Yeah they would have “pickup beds” (if they existed) but that’s where the similarities would begin and end.

    • 0 avatar
      DenverMike

      Think about the global pickups not for sale in the US. That’s a very short list, and some of those automakers may have no intention of coming to the US, minus the Chicken tax.

      So how would they impact the F-150, Silverado, Ram, Tundra, Titan, Tacoma, etc, or their prices?

      The biggest hurdle facing the trucks on your list would be US “Lemon Laws”.

  • avatar
    Master Baiter

    Not tired of winning, part 48.
    .
    .

  • avatar
    Oberkanone

    U.S.A. imposes 25% tariff on imported trucks.
    Since 1963.

  • avatar
    Oberkanone

    Ford discontinues cars. Why? The Chicken Tax
    Chrysler Dodge have no compact or midsize cars. Why? The Chicken Tax
    Protectionist tariff started in 1963 resulted in domestic auto companies over reliance on trucks to the point they are unable to compete.

    • 0 avatar
      TwoBelugas

      Sure, lets tear up all the dumb things that Lyndon Johnson signed.

      • 0 avatar
        Big Al from Oz

        TwoBelugas,
        The US needs to modernise and move with the rest of the World in trade and standards.

        Great Brittan failed to change as the “British Exceptionalist” thought that the UK way was best, even after WWII the UK still used a archaic system of money, measures and engineering. It worked, but was not competitive.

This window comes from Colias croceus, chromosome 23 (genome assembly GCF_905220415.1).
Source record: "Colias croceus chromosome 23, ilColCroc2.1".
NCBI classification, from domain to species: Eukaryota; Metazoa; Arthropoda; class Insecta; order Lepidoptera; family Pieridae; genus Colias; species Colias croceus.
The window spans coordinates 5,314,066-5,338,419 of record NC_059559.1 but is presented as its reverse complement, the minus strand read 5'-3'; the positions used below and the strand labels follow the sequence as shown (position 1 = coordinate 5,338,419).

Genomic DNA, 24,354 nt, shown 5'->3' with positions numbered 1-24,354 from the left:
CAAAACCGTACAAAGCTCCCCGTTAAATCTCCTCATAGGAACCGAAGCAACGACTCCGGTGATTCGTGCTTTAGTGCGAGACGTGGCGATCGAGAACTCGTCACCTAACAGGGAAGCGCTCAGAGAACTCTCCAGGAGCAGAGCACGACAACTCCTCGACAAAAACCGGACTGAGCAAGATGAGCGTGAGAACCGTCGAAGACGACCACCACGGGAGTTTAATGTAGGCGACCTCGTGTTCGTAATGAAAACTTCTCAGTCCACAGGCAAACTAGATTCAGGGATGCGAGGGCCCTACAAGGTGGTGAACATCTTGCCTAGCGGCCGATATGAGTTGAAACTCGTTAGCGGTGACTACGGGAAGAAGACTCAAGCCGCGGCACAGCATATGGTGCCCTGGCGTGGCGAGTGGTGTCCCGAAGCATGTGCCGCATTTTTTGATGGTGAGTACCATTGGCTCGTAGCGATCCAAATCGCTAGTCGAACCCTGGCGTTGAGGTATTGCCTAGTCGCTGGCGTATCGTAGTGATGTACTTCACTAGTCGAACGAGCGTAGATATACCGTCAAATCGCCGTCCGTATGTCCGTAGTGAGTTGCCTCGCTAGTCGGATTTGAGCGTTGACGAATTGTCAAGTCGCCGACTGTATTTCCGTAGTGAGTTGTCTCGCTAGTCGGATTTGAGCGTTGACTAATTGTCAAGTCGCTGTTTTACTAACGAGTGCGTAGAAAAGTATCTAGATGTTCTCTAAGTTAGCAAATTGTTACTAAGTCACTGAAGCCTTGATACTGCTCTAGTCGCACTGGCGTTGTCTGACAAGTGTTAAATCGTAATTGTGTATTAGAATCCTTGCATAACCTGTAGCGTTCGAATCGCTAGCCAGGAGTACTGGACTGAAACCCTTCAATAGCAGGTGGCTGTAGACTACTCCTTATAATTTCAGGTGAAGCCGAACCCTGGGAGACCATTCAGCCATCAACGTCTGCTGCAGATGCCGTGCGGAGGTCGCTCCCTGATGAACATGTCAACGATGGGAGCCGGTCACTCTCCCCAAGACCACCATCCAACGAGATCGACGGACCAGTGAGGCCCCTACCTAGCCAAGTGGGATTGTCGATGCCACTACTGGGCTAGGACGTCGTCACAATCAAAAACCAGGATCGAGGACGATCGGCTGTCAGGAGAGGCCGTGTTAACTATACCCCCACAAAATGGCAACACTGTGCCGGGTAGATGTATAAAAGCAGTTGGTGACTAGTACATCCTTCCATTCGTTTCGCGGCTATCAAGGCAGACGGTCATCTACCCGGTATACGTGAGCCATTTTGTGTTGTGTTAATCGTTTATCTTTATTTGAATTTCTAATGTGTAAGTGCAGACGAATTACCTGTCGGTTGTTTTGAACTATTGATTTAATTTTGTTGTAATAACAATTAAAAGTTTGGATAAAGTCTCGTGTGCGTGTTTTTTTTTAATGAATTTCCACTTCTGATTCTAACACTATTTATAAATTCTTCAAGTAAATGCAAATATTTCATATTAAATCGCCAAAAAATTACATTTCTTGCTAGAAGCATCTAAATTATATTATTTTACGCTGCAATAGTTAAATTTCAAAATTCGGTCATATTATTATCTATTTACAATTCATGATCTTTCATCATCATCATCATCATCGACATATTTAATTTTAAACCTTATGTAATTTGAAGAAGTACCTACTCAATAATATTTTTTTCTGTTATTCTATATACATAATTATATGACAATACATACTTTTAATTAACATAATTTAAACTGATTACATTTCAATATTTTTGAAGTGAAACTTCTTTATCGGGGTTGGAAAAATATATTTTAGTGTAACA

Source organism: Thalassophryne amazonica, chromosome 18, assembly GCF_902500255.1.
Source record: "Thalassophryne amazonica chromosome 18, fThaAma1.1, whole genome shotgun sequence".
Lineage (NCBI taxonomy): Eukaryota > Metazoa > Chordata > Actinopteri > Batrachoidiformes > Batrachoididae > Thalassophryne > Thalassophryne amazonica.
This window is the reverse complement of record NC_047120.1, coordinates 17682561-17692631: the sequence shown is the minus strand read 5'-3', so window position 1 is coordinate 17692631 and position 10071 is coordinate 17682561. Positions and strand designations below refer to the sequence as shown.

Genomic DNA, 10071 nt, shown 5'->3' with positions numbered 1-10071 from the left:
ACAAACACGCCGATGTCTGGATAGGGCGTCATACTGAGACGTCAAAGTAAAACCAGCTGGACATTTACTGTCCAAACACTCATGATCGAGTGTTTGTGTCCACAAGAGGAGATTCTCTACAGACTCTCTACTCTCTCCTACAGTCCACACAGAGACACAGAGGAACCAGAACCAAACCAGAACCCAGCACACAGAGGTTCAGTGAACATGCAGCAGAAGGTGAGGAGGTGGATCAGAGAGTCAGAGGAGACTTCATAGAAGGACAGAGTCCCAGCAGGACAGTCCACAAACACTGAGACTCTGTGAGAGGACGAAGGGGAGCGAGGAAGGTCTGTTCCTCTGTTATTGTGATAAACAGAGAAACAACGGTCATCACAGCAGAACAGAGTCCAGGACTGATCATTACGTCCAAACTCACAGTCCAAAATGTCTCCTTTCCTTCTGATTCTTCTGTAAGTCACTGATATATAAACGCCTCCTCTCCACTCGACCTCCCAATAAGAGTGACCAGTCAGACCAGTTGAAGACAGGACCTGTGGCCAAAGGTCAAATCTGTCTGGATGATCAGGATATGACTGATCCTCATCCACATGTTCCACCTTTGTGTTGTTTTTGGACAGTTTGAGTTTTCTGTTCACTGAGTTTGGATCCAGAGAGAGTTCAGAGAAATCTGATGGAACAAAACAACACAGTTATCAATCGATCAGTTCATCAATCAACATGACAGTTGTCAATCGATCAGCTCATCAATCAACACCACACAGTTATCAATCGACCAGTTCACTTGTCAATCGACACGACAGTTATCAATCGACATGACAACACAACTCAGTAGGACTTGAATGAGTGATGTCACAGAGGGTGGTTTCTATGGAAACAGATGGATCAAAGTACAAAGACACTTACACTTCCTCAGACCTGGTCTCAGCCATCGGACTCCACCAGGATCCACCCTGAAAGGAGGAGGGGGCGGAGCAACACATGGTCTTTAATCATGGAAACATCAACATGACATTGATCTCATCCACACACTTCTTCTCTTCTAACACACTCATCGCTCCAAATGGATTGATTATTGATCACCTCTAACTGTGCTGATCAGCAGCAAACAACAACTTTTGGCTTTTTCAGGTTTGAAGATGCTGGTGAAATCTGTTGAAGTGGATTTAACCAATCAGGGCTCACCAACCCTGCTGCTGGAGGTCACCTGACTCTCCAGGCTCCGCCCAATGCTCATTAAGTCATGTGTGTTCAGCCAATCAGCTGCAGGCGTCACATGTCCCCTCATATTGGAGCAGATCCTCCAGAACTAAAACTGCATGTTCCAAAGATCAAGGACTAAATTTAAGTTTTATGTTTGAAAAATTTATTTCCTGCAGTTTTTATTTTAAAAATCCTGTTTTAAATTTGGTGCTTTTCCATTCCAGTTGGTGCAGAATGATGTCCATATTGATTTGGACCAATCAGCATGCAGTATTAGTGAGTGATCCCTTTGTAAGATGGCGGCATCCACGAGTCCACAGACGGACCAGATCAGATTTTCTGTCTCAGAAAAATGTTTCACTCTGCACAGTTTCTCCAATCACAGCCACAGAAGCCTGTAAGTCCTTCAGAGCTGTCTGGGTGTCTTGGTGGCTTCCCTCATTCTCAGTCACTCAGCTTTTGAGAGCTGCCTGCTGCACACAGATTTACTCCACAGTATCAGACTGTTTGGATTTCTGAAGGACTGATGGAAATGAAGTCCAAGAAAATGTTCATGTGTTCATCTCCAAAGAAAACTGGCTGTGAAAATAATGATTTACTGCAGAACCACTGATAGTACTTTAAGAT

When they joined the EU they found out it was easier to facilitate trade if you all worked in unison, enterprise like (US speak).

        The US is currently treating trade, standards, etc in a belligerent and adversarial fashion. This will only hurt the US, as the it did the UK…. and Ancient Romans.

      • 0 avatar
        "scarey"

        Lyndon Johnson- TOTAL FAILURE- Gulf of Tonkin incident (fraud), [JFK- [187] probably involved, [war on Poverty]- failure and sham, PLUS, if he had been a better President, we might not have had Nixon as President.

        • 0 avatar
          Sub-600

          LBJ pulled one of my all-time favorite political stunts while he was running for senate re-election in Texas. He was trailing his opponent in some deeply religious precincts, the man happened to have a sister who was an actress. LBJ took advantage of this by announcing at campaign rallies that his opponent’s sister was “a practicing thespian”, there would be audible sighs as the rubes shook their heads in disapproval, lol. Good stuff.

        • 0 avatar
          la834